The Ramadan Guide for Expats in Cairo - City Life Feature - Cairo 360

The Ramadan Guide for Expats in Cairo
The Ramadan Guide for Expats in Cairo
Published On: 27/07/2011

It’s that time of the year again where Cairo turns into a kaleidoscope of lights and glitter. The holy month of Ramadan is here; the most important time of the year for Muslims worldwide. For expats or tourists who have never experienced Ramadan before and don’t know what to expect, it all might be a bit intimidating. Although most nightclubs close during Ramadan and alcohol is completely prohibited, Ramadan is the most exciting month of the year in Egypt with lots of food, gatherings and activities. Egyptians after all wouldn’t be Egyptians if they didn’t find a reason to celebrate; Ramadan is no exception to that.

Daily Routine during Ramadan

If you’ve just got used to Cairo traffic and you thought it couldn’t get any worse; think again. About two or three hours before the time of fetar (breaking of the fast), Cairo roads are more packed than ever with commuters all rushing home at the same time. During fetar, the streets are virtually empty except for mercy tables on the streets where the underprivileged can eat for free.

After the evening prayer, the streets begin to fill up again as people have digested their heavy meals and have caught up with all the Ramadan TV shows. The city is lit up by colourful fawanees (traditional lanterns) and filled with music and theatre festivals. It’s customary at this time to go for a shisha while watching more Ramdadan TV, catching a late film in the cinemas and going for a full-blown second meal, also known as sohour, which continues well until the dawn call to prayer.

About two hours before sunrise a mesaharaty walks down the streets, banging on a traditional drum and chanting, signalling the start of the new day and reminding people to eat sohour before it’s too late.

Bear This in Mind

Alcohol is available in hotels to foreigners only or through delivery in the mornings. Drinkies delivers till 1PM. It is recommended that you be sensitive to those fasting around you by not eating on the streets in full view of everyone.

Do remember to dress modestly, though. Shorts, short skirts and sleeveless shirts are not advisable. In the spirit of Ramadan, find gathering points near your house where Ramadan packages are made for the underprivileged, and donate some food.

What’s On the Menu for Fetar and Sohour?

Ramadan has its own traditional cuisine in Egypt. To break the fast, many people eat dates and drink milk, the customary meal of Prophet Mohamed (PBUH). Normally, the fetar meal is a massive feast of several kinds of meats, potatoes and rice; heavy on the fat and protein, light on the vegetables.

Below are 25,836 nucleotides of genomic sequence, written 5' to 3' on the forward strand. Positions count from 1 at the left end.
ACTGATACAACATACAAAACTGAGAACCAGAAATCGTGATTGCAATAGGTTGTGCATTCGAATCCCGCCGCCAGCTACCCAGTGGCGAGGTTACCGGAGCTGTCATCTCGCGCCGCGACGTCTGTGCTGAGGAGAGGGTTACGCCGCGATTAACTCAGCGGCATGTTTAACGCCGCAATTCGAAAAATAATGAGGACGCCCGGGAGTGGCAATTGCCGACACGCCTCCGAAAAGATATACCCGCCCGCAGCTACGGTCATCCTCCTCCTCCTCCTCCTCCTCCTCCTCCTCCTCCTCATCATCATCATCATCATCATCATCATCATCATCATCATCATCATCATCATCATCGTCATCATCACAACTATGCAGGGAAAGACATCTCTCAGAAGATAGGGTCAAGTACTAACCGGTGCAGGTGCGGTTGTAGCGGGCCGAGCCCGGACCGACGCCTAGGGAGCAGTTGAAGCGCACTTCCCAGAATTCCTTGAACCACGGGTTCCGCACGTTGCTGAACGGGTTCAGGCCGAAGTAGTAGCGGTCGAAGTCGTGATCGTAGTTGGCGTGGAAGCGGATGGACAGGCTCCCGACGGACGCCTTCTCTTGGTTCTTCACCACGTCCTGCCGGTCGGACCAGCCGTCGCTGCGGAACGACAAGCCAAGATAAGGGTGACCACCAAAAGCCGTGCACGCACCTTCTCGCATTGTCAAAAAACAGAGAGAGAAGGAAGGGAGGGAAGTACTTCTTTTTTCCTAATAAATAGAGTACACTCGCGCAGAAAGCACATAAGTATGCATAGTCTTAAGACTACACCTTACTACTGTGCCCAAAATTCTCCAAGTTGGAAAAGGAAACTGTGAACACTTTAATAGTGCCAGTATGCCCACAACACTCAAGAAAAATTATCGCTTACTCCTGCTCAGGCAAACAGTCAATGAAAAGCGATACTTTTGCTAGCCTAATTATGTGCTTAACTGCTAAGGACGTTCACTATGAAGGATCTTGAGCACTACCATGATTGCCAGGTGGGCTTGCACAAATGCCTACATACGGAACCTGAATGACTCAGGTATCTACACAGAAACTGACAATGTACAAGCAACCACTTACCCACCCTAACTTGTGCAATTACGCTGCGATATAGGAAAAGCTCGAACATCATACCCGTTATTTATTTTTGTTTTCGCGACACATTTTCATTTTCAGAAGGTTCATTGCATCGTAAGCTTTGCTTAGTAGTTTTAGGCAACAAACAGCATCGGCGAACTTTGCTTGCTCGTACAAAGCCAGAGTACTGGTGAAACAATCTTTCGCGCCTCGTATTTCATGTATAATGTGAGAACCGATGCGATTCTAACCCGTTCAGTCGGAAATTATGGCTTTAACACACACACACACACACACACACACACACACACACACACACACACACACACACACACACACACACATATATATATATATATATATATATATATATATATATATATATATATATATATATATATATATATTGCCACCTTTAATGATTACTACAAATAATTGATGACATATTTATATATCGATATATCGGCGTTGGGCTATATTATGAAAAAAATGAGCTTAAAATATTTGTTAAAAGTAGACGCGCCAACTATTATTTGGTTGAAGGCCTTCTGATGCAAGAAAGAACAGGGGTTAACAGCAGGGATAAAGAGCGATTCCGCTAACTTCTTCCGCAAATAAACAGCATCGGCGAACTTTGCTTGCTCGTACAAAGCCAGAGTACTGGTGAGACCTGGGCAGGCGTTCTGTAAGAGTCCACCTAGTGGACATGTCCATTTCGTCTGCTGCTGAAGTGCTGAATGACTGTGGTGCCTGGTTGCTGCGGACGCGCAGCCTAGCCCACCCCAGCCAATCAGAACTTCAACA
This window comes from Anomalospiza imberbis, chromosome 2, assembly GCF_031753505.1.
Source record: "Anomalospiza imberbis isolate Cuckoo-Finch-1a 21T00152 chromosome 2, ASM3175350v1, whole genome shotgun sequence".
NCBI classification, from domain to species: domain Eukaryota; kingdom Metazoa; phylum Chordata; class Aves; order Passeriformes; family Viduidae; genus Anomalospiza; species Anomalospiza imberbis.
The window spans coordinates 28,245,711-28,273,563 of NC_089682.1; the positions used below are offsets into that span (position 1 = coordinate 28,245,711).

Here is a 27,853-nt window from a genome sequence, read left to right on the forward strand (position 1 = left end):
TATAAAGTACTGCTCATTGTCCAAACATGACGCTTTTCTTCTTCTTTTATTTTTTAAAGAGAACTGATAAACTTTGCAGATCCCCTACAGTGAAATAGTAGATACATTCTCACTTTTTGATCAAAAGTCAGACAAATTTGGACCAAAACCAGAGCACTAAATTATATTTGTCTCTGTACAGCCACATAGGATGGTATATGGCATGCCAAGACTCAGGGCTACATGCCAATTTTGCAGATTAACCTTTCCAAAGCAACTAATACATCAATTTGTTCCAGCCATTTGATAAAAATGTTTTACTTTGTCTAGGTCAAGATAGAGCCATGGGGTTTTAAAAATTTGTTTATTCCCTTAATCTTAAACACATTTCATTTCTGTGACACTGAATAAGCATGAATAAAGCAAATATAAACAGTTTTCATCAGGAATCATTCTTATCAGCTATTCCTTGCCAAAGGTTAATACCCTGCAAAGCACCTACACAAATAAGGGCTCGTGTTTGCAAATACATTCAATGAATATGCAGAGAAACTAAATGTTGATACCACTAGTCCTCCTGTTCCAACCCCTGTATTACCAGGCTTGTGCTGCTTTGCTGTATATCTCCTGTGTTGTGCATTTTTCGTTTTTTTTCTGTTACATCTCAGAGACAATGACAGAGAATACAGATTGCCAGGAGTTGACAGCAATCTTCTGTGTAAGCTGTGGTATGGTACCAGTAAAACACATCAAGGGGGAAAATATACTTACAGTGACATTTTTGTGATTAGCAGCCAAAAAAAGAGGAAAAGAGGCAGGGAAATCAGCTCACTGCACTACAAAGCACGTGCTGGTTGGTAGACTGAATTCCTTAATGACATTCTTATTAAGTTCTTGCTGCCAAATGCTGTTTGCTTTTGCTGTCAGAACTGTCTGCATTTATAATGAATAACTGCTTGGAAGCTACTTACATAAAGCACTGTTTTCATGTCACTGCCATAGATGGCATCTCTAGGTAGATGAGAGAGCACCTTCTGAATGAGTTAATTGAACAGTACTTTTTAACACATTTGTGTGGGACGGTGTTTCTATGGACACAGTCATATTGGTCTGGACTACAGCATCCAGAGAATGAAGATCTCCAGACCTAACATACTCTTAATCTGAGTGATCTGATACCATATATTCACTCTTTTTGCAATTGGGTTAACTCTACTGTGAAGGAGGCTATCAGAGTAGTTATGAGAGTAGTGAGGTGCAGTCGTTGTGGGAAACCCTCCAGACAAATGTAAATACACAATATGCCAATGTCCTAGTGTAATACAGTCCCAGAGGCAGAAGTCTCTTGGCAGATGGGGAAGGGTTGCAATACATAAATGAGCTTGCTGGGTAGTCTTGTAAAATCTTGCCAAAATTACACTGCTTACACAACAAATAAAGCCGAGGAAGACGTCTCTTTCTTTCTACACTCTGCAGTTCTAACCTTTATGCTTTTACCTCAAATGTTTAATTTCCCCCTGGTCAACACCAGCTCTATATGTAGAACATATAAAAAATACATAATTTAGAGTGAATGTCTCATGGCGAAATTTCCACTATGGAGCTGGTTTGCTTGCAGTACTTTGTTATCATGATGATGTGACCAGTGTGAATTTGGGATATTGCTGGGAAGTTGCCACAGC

Dessert is just as popular with traditional oriental sweets such as baa'lawa, atayef and konafa. Although there are various types of konafa, the mango version is a popular choice for Ramadan in the summertime. Sohour is a somewhat lighter meal that starts around midnight, with staple dishes such as foul and taameya, sambousak, sahlab and cheeses. Traditional Ramadan drinks are the apricot-based amar el din, the hot and milky sahlab, kharoub and cold hibiscus, also known as karkadeh.

Where to Eat During Normal Dining Hours

Just because it’s Ramadan doesn’t mean you won’t be able to eat at normal hours. Hotels still serve during the day as do most restaurants in Zamalek, Mohandiseen, Maadi and Heliopolis. You could also head out to the many hotels that are hosting Ramadan tents set up for fetar and sohour. If you want a more authentic Ramadan experience, then head to Islamic Cairo and have fetar on the streets of Khan El Khalili.


Pottery Café will stay open and serve 24/7. However, food will only be served inside the café and not on the terrace, which is not really a punishment given the August heat. La Trattoria is a favourite option for Italian cuisine, or you could try Blackstone Bistro. For a drink, head to the Marriot’s garden, the Nile Zamalek Hotel’s rooftop or Pub 28. Please note that alcohol will only served to holders of foreign passports.


Downtown Cairo offers several options for daytime eating. Estoril is open and so are the French and Italian clubs. Café Riche’s operating hours fluctuate, but when open, they do serve alcohol. If you want a drink at the Greek Club, search for their secret location. If you think it’s too hot for searching; then go to Odeon Hotel rooftop bar for a refreshing drink.


When in Maadi, you can have lunch at Villa 55 or Lucille’s, which is open for breakfast in the mornings as always. Have a sushi lunch at Sakura or some Thai food at Bua Khao. For a drink, head over to the ACE Club or the BCA, or pick up some beers yourself at Massoud Market on Road Nine.


If you’re in or around Korba, you can have lunch at Le Chantilly or go to Massala in the Karvin hotel. For a drink, try one of the bars at Baron Hotel or Beirut Hotel.

If Ramadan is really not working out for you, then you can always head to the North Coast or the Red Sea, where many resorts will be cutting down their prices in anticipation of the low Ramadan season. But believe us; in the end, celebrating Ramadan in Cairo is a truly unique experience and we hope you enjoy it to the fullest.

Ramadan Karim!

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  • The Ramadan Guide for Expats in Cairo


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Anne De Gcairo360user
Written by:
Anne De Gcairo360user
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Staff Writer (2011-2012) – Infamous socialite with finger on the pulse. Most notorious thing to come out of Holland since you-know-what. Loves Downtown and cats.